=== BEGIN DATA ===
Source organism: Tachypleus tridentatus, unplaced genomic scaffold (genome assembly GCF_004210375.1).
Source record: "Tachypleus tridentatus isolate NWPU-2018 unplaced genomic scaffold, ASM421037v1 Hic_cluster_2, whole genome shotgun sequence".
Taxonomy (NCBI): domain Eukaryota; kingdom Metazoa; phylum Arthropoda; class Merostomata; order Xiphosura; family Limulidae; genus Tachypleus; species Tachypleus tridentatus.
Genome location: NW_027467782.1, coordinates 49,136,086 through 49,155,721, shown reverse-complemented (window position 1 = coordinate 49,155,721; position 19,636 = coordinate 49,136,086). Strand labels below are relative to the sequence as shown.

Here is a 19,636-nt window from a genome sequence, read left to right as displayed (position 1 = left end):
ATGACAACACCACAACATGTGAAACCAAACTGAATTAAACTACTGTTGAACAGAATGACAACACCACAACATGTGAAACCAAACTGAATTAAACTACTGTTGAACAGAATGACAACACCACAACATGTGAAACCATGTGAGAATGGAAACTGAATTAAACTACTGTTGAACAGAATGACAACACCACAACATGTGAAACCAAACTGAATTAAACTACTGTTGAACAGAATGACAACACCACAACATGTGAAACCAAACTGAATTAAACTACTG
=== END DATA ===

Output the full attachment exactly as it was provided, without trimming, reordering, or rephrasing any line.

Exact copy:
Source organism: Tachypleus tridentatus, unplaced genomic scaffold (genome assembly GCF_004210375.1).
Source record: "Tachypleus tridentatus isolate NWPU-2018 unplaced genomic scaffold, ASM421037v1 Hic_cluster_2, whole genome shotgun sequence".
Taxonomy (NCBI): domain Eukaryota; kingdom Metazoa; phylum Arthropoda; class Merostomata; order Xiphosura; family Limulidae; genus Tachypleus; species Tachypleus tridentatus.
Genome location: NW_027467782.1, coordinates 49,136,086 through 49,155,721, shown reverse-complemented (window position 1 = coordinate 49,155,721; position 19,636 = coordinate 49,136,086). Strand labels below are relative to the sequence as shown.

Here is a 19,636-nt window from a genome sequence, read left to right as displayed (position 1 = left end):
ATGACAACACCACAACATGTGAAACCAAACTGAATTAAACTACTGTTGAACAGAATGACAACACCACAACATGTGAAACCAAACTGAATTAAACTACTGTTGAACAGAATGACAACACCACAACATGTGAAACCATGTGAGAATGGAAACTGAATTAAACTACTGTTGAACAGAATGACAACACCACAACATGTGAAACCAAACTGAATTAAACTACTGTTGAACAGAATGACAACACCACAACATGTGAAACCAAACTGAATTAAACTACTG